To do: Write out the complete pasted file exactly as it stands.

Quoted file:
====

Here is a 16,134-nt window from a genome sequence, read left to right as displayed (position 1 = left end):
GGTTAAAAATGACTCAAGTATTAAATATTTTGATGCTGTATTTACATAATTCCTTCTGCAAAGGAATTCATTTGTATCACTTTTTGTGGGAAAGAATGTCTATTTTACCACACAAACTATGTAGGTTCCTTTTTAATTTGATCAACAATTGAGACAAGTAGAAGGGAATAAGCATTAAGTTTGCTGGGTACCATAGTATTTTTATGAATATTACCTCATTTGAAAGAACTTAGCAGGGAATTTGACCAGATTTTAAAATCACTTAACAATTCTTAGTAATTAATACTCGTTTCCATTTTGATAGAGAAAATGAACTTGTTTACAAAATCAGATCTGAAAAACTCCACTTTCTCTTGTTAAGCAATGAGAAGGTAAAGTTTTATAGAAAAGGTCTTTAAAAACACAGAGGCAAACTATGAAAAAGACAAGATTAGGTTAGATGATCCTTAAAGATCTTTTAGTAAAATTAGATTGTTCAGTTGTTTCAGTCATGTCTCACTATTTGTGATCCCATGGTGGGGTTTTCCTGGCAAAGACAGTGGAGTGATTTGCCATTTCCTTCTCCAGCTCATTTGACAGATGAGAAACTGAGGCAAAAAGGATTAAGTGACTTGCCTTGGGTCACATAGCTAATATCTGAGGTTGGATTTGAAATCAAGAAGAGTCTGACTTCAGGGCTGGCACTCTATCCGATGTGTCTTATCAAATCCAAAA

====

Here is a 16,134-nt window from a genome sequence, read left to right as displayed (position 1 = left end):
GGTTAAAAATGACTCAAGTATTAAATATTTTGATGCTGTATTTACATAATTCCTTCTGCAAAGGAATTCATTTGTATCACTTTTTGTGGGAAAGAATGTCTATTTTACCACACAAACTATGTAGGTTCCTTTTTAATTTGATCAACAATTGAGACAAGTAGAAGGGAATAAGCATTAAGTTTGCTGGGTACCATAGTATTTTTATGAATATTACCTCATTTGAAAGAACTTAGCAGGGAATTTGACCAGATTTTAAAATCACTTAACAATTCTTAGTAATTAATACTCGTTTCCATTTTGATAGAGAAAATGAACTTGTTTACAAAATCAGATCTGAAAAACTCCACTTTCTCTTGTTAAGCAATGAGAAGGTAAAGTTTTATAGAAAAGGTCTTTAAAAACACAGAGGCAAACTATGAAAAAGACAAGATTAGGTTAGATGATCCTTAAAGATCTTTTAGTAAAATTAGATTGTTCAGTTGTTTCAGTCATGTCTCACTATTTGTGATCCCATGGTGGGGTTTTCCTGGCAAAGACAGTGGAGTGATTTGCCATTTCCTTCTCCAGCTCATTTGACAGATGAGAAACTGAGGCAAAAAGGATTAAGTGACTTGCCTTGGGTCACATAGCTAATATCTGAGGTTGGATTTGAAATCAAGAAGAGTCTGACTTCAGGGCTGGCACTCTATCCGATGTGTCTTATCAAATCCAAAA